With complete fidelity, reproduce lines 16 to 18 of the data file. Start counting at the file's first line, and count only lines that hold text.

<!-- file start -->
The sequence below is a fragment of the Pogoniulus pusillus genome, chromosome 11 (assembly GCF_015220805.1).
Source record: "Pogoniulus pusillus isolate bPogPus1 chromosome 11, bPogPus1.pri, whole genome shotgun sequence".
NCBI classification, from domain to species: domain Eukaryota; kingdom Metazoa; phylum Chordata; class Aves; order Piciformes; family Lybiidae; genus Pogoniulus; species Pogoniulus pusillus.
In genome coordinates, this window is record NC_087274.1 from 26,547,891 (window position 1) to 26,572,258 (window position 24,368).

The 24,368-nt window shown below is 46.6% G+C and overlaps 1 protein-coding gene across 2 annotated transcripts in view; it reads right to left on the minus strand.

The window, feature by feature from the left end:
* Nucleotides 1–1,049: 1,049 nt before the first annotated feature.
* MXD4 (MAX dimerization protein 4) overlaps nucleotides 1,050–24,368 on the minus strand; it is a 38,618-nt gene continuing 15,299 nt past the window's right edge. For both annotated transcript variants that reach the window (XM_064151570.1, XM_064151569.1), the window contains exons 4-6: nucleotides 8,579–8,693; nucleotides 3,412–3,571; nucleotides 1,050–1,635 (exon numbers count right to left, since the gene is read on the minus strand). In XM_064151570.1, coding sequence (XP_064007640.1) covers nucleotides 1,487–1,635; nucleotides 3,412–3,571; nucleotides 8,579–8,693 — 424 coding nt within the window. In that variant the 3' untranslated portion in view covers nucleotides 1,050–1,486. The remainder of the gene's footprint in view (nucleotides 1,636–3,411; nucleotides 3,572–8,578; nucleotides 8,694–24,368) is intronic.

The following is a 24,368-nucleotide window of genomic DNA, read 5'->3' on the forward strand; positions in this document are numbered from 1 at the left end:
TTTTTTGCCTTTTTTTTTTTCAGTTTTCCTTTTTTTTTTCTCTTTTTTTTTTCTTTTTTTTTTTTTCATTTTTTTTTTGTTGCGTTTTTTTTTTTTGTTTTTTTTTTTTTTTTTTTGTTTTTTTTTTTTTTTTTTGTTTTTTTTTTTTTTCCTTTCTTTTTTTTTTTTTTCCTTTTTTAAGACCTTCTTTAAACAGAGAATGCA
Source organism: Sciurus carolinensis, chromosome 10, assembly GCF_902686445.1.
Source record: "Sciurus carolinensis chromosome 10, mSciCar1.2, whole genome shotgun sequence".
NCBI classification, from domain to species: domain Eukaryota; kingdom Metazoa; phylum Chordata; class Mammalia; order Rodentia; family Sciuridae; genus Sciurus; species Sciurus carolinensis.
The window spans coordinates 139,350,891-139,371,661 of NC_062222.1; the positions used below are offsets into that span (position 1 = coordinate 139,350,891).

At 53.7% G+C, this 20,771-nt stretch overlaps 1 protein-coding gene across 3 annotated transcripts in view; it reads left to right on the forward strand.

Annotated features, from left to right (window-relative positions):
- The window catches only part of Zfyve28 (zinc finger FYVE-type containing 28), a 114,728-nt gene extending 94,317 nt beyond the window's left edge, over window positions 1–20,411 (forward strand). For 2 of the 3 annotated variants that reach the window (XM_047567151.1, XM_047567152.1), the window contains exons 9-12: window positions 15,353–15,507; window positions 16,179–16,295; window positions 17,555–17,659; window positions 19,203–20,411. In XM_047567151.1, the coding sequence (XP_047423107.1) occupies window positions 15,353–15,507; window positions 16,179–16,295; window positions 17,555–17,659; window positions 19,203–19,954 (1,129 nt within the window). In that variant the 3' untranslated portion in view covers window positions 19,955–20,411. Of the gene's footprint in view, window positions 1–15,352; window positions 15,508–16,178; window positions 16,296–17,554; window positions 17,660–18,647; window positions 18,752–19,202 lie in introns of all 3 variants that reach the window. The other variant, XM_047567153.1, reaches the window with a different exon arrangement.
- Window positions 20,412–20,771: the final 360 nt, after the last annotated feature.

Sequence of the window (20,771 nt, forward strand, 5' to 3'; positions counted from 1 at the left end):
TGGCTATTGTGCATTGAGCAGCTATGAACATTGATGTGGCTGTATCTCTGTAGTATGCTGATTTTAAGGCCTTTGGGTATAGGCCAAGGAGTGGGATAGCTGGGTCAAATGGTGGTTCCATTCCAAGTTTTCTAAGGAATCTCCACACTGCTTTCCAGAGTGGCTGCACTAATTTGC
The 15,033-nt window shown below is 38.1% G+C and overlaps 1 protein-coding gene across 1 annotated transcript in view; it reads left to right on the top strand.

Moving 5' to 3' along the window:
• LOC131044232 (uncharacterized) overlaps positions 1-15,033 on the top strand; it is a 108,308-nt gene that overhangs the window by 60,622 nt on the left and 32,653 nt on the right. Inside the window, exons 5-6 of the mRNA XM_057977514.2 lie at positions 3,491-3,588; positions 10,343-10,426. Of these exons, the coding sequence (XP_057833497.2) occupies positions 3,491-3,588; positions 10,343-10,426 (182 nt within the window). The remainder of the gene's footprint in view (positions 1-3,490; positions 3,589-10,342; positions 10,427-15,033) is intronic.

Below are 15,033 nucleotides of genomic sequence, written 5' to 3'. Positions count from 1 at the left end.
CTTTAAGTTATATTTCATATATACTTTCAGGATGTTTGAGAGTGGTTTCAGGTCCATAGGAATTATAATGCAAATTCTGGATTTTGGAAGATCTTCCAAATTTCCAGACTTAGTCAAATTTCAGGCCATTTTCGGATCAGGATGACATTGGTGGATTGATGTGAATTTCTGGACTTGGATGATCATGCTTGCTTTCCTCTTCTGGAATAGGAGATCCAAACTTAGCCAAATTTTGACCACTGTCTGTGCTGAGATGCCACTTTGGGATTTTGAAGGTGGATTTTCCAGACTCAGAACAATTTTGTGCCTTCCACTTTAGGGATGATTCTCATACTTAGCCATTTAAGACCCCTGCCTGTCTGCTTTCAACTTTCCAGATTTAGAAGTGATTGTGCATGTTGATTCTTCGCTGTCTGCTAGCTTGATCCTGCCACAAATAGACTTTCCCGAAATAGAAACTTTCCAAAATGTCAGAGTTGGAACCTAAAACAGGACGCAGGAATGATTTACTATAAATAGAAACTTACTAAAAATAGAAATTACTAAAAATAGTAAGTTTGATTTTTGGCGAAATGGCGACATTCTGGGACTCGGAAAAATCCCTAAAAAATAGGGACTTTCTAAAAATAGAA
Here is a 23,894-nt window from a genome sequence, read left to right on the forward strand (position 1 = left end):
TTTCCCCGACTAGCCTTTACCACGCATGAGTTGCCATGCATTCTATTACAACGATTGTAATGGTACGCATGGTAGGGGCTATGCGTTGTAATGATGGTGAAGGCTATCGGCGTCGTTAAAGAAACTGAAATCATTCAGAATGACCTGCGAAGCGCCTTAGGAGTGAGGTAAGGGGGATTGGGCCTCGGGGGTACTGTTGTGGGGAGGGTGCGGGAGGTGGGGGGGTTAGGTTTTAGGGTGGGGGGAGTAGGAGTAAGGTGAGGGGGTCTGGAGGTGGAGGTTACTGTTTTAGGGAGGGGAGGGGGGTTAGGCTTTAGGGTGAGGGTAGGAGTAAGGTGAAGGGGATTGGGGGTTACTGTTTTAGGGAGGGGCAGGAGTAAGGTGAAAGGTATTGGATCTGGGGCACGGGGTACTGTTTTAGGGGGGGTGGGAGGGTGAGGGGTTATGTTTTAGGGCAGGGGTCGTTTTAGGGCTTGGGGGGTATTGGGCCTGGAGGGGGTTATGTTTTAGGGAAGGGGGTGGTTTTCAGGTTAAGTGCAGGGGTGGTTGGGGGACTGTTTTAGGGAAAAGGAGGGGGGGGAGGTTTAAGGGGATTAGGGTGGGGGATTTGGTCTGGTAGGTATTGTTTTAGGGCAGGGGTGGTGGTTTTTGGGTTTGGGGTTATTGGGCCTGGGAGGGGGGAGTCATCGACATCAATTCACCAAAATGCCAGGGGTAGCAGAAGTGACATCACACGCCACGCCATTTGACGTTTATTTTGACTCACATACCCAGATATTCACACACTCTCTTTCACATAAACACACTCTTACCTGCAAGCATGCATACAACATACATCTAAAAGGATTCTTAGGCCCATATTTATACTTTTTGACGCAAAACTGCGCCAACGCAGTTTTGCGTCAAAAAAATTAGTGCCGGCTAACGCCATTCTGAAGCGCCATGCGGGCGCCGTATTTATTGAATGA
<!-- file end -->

Annotated features, from left to right (window-relative positions):
- The window catches only part of Zfyve28 (zinc finger FYVE-type containing 28), a 114,728-nt gene extending 94,317 nt beyond the window's left edge, over window positions 1–20,411 (forward strand). For 2 of the 3 annotated variants that reach the window (XM_047567151.1, XM_047567152.1), the window contains exons 9-12: window positions 15,353–15,507; window positions 16,179–16,295; window positions 17,555–17,659; window positions 19,203–20,411. In XM_047567151.1, the coding sequence (XP_047423107.1) occupies window positions 15,353–15,507; window positions 16,179–16,295; window positions 17,555–17,659; window positions 19,203–19,954 (1,129 nt within the window). In that variant the 3' untranslated portion in view covers window positions 19,955–20,411. Of the gene's footprint in view, window positions 1–15,352; window positions 15,508–16,178; window positions 16,296–17,554; window positions 17,660–18,647; window positions 18,752–19,202 lie in introns of all 3 variants that reach the window. The other variant, XM_047567153.1, reaches the window with a different exon arrangement.
- Window positions 20,412–20,771: the final 360 nt, after the last annotated feature.